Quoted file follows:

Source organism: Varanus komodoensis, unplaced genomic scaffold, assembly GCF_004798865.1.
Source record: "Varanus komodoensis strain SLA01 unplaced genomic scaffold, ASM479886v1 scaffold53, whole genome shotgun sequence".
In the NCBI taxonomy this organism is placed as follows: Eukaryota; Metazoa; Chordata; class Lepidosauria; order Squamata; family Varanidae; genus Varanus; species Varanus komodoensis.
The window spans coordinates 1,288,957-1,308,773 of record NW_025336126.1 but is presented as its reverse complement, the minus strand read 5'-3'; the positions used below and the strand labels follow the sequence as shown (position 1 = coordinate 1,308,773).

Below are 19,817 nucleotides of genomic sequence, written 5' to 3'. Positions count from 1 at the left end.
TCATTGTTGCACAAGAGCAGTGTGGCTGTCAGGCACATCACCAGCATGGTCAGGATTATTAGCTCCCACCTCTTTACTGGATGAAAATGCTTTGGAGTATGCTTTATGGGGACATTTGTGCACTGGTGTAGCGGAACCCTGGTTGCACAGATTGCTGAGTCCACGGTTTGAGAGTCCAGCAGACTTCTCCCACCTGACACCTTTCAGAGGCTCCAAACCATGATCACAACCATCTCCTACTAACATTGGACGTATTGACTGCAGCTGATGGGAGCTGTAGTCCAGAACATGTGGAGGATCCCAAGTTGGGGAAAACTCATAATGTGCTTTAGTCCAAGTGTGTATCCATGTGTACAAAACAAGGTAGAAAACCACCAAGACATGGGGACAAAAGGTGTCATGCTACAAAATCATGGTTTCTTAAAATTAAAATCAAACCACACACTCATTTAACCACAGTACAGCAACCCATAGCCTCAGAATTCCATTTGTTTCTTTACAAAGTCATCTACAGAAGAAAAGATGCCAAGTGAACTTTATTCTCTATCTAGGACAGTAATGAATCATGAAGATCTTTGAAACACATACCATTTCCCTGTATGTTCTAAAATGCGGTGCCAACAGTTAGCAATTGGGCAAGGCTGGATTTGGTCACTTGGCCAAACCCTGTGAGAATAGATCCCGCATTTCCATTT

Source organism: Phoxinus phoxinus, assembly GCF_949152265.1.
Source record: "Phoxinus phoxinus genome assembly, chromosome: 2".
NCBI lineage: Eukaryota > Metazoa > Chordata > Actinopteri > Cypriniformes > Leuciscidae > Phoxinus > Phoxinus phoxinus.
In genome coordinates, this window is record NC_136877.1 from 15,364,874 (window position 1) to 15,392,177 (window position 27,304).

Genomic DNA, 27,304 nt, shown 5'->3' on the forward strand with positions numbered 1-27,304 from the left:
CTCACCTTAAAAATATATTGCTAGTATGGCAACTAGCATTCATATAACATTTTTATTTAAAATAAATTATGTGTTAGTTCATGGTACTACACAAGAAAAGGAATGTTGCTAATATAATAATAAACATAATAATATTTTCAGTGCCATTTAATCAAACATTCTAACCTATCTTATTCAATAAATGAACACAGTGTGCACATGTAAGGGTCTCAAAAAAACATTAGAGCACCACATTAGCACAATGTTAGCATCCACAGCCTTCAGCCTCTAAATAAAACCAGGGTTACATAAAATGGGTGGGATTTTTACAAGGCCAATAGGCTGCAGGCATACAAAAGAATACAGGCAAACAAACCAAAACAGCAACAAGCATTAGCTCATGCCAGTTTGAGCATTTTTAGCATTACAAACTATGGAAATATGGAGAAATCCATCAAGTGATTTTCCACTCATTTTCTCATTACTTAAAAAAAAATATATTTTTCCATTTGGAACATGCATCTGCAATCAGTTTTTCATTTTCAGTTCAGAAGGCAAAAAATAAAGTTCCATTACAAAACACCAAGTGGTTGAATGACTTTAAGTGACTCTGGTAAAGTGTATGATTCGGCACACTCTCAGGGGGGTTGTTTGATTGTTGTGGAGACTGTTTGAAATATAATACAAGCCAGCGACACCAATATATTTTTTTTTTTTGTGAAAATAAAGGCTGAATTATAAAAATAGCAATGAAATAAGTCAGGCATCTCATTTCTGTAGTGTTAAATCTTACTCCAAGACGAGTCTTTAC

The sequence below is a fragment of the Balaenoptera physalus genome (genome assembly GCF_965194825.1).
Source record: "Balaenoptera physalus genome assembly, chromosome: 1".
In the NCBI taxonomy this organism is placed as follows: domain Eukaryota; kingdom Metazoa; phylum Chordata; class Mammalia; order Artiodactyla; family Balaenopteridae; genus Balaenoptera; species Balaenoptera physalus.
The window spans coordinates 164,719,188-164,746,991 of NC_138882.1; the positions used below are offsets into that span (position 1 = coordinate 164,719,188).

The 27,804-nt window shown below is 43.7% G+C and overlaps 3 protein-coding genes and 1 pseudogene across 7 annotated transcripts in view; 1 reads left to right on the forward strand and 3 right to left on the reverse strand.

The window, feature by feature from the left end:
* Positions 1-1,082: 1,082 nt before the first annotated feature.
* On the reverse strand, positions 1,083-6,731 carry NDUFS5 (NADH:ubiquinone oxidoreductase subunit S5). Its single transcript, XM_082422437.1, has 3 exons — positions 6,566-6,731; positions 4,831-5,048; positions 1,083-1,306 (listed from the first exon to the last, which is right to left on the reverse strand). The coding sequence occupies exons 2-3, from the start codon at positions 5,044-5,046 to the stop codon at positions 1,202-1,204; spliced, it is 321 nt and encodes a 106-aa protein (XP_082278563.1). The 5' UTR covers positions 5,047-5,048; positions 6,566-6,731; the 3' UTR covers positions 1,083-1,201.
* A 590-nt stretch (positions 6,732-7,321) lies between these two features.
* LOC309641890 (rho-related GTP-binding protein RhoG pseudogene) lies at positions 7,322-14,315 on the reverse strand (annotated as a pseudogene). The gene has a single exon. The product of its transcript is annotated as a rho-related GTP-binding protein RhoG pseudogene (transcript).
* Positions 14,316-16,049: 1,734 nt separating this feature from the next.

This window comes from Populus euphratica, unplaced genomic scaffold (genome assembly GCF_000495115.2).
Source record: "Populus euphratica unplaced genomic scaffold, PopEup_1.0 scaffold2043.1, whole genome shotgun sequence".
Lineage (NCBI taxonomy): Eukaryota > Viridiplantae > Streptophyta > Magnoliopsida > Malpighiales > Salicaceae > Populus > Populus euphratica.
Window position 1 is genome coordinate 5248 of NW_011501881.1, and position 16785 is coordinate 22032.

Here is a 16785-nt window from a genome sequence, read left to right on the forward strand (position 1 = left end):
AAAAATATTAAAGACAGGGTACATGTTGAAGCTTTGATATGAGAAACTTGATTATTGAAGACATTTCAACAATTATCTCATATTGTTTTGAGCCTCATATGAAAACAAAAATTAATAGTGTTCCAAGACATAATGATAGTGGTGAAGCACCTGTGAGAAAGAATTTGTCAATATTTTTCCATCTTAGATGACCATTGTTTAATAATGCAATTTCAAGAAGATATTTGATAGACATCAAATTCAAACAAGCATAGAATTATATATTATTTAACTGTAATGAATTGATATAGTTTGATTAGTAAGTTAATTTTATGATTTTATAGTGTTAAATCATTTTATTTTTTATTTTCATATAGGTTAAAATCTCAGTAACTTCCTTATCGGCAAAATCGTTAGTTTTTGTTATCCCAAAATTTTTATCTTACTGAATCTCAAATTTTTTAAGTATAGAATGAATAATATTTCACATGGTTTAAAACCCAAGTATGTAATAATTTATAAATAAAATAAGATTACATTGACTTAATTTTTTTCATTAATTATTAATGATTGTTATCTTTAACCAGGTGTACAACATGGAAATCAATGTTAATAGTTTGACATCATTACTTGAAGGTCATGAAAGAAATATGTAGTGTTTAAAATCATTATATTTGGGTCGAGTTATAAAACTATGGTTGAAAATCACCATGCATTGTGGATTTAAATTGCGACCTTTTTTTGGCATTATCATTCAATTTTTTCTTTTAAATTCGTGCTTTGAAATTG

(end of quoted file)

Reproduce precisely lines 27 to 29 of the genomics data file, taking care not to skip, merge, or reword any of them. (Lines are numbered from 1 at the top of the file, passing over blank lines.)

Window position 1 is genome coordinate 5248 of NW_011501881.1, and position 16785 is coordinate 22032.

Here is a 16785-nt window from a genome sequence, read left to right on the forward strand (position 1 = left end):
AAAAATATTAAAGACAGGGTACATGTTGAAGCTTTGATATGAGAAACTTGATTATTGAAGACATTTCAACAATTATCTCATATTGTTTTGAGCCTCATATGAAAACAAAAATTAATAGTGTTCCAAGACATAATGATAGTGGTGAAGCACCTGTGAGAAAGAATTTGTCAATATTTTTCCATCTTAGATGACCATTGTTTAATAATGCAATTTCAAGAAGATATTTGATAGACATCAAATTCAAACAAGCATAGAATTATATATTATTTAACTGTAATGAATTGATATAGTTTGATTAGTAAGTTAATTTTATGATTTTATAGTGTTAAATCATTTTATTTTTTATTTTCATATAGGTTAAAATCTCAGTAACTTCCTTATCGGCAAAATCGTTAGTTTTTGTTATCCCAAAATTTTTATCTTACTGAATCTCAAATTTTTTAAGTATAGAATGAATAATATTTCACATGGTTTAAAACCCAAGTATGTAATAATTTATAAATAAAATAAGATTACATTGACTTAATTTTTTTCATTAATTATTAATGATTGTTATCTTTAACCAGGTGTACAACATGGAAATCAATGTTAATAGTTTGACATCATTACTTGAAGGTCATGAAAGAAATATGTAGTGTTTAAAATCATTATATTTGGGTCGAGTTATAAAACTATGGTTGAAAATCACCATGCATTGTGGATTTAAATTGCGACCTTTTTTTGGCATTATCATTCAATTTTTTCTTTTAAATTCGTGCTTTGAAATTG